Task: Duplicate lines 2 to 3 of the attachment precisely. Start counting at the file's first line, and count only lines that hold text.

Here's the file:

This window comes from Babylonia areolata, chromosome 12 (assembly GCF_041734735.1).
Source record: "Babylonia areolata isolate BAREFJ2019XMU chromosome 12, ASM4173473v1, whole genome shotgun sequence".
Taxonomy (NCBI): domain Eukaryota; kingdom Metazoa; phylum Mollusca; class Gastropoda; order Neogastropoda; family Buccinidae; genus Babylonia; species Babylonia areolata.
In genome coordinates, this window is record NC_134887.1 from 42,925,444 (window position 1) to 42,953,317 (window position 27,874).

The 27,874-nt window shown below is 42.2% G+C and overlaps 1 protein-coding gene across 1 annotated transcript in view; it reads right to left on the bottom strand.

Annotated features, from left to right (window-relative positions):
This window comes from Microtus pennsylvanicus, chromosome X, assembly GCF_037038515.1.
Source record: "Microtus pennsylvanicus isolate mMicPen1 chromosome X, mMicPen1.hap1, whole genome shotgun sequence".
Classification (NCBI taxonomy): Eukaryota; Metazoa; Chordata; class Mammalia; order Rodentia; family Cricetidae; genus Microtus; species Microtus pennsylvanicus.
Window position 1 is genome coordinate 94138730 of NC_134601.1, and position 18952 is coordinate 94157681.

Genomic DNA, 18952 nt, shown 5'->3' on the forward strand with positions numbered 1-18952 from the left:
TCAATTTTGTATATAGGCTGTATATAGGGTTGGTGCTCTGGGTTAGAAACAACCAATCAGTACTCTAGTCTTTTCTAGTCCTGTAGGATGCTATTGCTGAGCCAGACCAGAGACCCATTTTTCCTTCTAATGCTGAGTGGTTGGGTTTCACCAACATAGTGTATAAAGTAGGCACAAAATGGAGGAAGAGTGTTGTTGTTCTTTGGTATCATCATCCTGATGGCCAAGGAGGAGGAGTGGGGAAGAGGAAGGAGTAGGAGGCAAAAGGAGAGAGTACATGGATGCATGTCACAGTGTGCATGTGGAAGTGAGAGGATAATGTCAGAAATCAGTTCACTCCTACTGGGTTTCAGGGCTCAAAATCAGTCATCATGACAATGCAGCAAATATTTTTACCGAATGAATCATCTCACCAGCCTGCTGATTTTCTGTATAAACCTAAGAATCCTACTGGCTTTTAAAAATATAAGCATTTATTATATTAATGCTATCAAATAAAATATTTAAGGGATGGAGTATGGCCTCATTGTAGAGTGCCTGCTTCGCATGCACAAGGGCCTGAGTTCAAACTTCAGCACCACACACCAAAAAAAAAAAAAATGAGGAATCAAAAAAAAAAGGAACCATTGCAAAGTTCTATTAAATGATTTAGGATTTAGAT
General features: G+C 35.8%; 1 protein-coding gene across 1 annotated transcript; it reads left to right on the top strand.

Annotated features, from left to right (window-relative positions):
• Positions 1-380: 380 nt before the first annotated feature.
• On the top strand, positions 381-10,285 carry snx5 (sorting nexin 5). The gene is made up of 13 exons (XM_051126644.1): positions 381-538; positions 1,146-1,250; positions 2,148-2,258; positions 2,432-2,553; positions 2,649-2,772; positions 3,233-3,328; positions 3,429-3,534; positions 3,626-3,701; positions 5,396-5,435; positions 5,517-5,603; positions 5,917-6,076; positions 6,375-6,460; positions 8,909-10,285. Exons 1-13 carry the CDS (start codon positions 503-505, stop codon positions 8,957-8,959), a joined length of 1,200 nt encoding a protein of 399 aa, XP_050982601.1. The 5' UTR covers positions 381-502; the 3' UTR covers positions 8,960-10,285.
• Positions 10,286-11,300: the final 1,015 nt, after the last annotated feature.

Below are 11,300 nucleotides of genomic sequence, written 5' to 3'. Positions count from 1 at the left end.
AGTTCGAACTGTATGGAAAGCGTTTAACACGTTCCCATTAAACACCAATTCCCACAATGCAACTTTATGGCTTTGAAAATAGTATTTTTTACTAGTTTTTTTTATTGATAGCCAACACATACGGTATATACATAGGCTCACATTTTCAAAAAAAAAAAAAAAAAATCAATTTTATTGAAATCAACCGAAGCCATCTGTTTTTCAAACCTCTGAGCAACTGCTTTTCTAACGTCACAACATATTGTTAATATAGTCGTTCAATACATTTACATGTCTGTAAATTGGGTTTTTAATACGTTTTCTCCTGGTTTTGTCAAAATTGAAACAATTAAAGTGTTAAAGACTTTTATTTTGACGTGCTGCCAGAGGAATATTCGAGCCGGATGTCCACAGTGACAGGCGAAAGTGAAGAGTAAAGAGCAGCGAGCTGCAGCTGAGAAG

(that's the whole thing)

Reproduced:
Source record: "Babylonia areolata isolate BAREFJ2019XMU chromosome 12, ASM4173473v1, whole genome shotgun sequence".
Taxonomy (NCBI): domain Eukaryota; kingdom Metazoa; phylum Mollusca; class Gastropoda; order Neogastropoda; family Buccinidae; genus Babylonia; species Babylonia areolata.